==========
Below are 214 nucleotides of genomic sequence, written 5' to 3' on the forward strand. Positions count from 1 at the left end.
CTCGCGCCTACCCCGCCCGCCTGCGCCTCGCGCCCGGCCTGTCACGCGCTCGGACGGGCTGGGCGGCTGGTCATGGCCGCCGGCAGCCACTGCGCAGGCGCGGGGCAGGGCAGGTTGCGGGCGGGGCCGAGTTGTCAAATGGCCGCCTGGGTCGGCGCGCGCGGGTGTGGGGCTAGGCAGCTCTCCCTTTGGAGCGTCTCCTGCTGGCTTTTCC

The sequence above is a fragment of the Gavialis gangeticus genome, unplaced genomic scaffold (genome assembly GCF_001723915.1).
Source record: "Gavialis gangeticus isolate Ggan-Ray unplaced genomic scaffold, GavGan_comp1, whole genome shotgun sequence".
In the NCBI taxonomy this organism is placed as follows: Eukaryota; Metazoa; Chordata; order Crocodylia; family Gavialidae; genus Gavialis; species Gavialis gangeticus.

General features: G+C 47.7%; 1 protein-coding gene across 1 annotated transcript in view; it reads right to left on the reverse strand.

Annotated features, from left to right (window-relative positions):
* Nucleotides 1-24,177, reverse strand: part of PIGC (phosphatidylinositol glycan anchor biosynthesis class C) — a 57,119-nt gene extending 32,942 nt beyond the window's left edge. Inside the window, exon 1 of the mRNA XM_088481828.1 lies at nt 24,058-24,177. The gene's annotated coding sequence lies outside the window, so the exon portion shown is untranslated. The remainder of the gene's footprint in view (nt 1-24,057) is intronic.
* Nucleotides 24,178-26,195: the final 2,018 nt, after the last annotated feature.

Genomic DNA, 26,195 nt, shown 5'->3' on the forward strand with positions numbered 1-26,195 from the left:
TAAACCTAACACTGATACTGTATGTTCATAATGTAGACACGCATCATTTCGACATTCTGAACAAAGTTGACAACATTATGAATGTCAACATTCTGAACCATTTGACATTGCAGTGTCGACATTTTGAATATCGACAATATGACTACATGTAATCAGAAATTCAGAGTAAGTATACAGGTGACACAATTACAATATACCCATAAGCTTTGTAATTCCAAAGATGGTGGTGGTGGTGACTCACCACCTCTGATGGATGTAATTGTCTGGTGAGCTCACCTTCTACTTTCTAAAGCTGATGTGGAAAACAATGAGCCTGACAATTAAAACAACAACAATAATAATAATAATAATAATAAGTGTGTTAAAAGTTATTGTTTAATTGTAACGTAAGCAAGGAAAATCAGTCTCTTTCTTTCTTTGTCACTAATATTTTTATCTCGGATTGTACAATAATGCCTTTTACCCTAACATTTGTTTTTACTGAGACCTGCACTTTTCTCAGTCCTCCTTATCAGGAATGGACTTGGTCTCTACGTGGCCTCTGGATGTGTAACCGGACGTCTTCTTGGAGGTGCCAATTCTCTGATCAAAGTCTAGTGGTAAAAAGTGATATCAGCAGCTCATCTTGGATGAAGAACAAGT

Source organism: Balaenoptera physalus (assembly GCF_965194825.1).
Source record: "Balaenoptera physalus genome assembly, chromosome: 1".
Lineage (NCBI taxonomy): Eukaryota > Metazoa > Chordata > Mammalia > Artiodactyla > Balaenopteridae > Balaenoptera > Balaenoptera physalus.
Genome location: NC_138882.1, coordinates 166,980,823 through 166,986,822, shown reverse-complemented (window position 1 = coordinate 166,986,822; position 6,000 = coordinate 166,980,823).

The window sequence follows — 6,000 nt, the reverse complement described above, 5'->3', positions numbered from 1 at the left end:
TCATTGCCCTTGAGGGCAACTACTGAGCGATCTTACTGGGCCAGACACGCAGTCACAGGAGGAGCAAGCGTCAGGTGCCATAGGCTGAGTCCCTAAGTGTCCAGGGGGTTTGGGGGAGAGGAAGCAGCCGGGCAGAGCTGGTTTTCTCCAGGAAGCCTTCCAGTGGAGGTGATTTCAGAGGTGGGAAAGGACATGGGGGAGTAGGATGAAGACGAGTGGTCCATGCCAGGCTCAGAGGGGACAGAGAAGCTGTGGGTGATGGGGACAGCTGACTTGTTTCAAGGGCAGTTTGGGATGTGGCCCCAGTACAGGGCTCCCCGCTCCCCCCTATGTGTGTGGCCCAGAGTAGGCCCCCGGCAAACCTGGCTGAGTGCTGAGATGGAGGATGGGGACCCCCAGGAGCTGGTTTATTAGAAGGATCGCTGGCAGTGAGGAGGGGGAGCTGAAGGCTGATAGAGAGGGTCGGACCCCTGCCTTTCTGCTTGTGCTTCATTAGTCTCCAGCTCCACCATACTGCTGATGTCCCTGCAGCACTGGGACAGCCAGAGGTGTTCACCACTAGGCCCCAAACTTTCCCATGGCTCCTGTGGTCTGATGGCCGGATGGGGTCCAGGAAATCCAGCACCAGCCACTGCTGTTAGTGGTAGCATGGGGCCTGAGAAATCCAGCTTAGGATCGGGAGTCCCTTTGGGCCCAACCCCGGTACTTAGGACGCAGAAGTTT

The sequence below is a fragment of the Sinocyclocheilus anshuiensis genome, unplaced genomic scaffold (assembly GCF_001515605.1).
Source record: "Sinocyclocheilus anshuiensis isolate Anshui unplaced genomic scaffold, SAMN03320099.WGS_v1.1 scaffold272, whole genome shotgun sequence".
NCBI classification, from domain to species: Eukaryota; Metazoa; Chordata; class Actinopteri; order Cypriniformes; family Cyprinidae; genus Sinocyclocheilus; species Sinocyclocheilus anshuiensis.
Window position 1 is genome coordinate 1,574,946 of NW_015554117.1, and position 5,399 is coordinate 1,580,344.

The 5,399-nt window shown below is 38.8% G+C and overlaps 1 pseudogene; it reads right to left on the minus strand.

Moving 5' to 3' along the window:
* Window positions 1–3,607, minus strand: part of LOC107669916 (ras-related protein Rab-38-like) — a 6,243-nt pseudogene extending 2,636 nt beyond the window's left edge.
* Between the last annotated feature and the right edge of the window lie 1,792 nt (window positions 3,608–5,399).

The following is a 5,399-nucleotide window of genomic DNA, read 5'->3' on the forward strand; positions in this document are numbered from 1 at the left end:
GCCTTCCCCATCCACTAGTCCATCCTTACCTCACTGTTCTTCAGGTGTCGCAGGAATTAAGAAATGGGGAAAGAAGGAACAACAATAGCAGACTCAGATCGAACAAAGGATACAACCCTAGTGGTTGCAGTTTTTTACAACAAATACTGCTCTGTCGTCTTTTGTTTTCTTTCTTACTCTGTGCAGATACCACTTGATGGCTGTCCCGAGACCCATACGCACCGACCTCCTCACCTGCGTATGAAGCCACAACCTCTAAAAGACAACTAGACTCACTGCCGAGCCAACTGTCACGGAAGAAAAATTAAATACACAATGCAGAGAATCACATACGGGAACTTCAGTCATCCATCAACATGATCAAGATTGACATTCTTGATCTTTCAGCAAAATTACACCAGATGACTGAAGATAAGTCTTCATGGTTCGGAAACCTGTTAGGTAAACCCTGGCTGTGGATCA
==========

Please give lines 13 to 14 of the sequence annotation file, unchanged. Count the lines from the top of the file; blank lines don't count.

Source record: "Balaenoptera physalus genome assembly, chromosome: 1".
Lineage (NCBI taxonomy): Eukaryota > Metazoa > Chordata > Mammalia > Artiodactyla > Balaenopteridae > Balaenoptera > Balaenoptera physalus.